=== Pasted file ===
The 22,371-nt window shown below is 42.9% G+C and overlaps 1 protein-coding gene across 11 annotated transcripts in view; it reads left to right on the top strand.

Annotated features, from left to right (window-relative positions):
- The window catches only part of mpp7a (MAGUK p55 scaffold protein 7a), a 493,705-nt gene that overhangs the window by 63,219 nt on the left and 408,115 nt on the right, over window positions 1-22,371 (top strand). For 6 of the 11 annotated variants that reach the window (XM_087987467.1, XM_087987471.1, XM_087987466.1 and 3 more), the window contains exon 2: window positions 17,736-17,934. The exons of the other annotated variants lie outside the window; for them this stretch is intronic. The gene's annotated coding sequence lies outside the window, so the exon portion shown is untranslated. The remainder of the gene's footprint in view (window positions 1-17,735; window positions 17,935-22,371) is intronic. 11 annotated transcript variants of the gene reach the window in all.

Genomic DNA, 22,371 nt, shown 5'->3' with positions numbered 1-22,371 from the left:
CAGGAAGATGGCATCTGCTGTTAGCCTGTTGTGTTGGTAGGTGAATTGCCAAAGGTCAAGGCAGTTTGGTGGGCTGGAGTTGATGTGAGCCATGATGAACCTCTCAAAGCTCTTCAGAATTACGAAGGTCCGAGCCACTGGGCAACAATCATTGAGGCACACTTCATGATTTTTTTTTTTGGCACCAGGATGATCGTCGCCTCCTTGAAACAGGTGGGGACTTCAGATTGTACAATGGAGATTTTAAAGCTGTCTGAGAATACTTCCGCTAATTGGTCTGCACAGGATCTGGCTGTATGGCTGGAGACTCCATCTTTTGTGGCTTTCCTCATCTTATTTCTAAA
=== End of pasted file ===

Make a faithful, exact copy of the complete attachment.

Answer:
The 22,371-nt window shown below is 42.9% G+C and overlaps 1 protein-coding gene across 11 annotated transcripts in view; it reads left to right on the top strand.

Annotated features, from left to right (window-relative positions):
- The window catches only part of mpp7a (MAGUK p55 scaffold protein 7a), a 493,705-nt gene that overhangs the window by 63,219 nt on the left and 408,115 nt on the right, over window positions 1-22,371 (top strand). For 6 of the 11 annotated variants that reach the window (XM_087987467.1, XM_087987471.1, XM_087987466.1 and 3 more), the window contains exon 2: window positions 17,736-17,934. The exons of the other annotated variants lie outside the window; for them this stretch is intronic. The gene's annotated coding sequence lies outside the window, so the exon portion shown is untranslated. The remainder of the gene's footprint in view (window positions 1-17,735; window positions 17,935-22,371) is intronic. 11 annotated transcript variants of the gene reach the window in all.

Genomic DNA, 22,371 nt, shown 5'->3' with positions numbered 1-22,371 from the left:
CAGGAAGATGGCATCTGCTGTTAGCCTGTTGTGTTGGTAGGTGAATTGCCAAAGGTCAAGGCAGTTTGGTGGGCTGGAGTTGATGTGAGCCATGATGAACCTCTCAAAGCTCTTCAGAATTACGAAGGTCCGAGCCACTGGGCAACAATCATTGAGGCACACTTCATGATTTTTTTTTTTGGCACCAGGATGATCGTCGCCTCCTTGAAACAGGTGGGGACTTCAGATTGTACAATGGAGATTTTAAAGCTGTCTGAGAATACTTCCGCTAATTGGTCTGCACAGGATCTGGCTGTATGGCTGGAGACTCCATCTTTTGTGGCTTTCCTCATCTTATTTCTAAA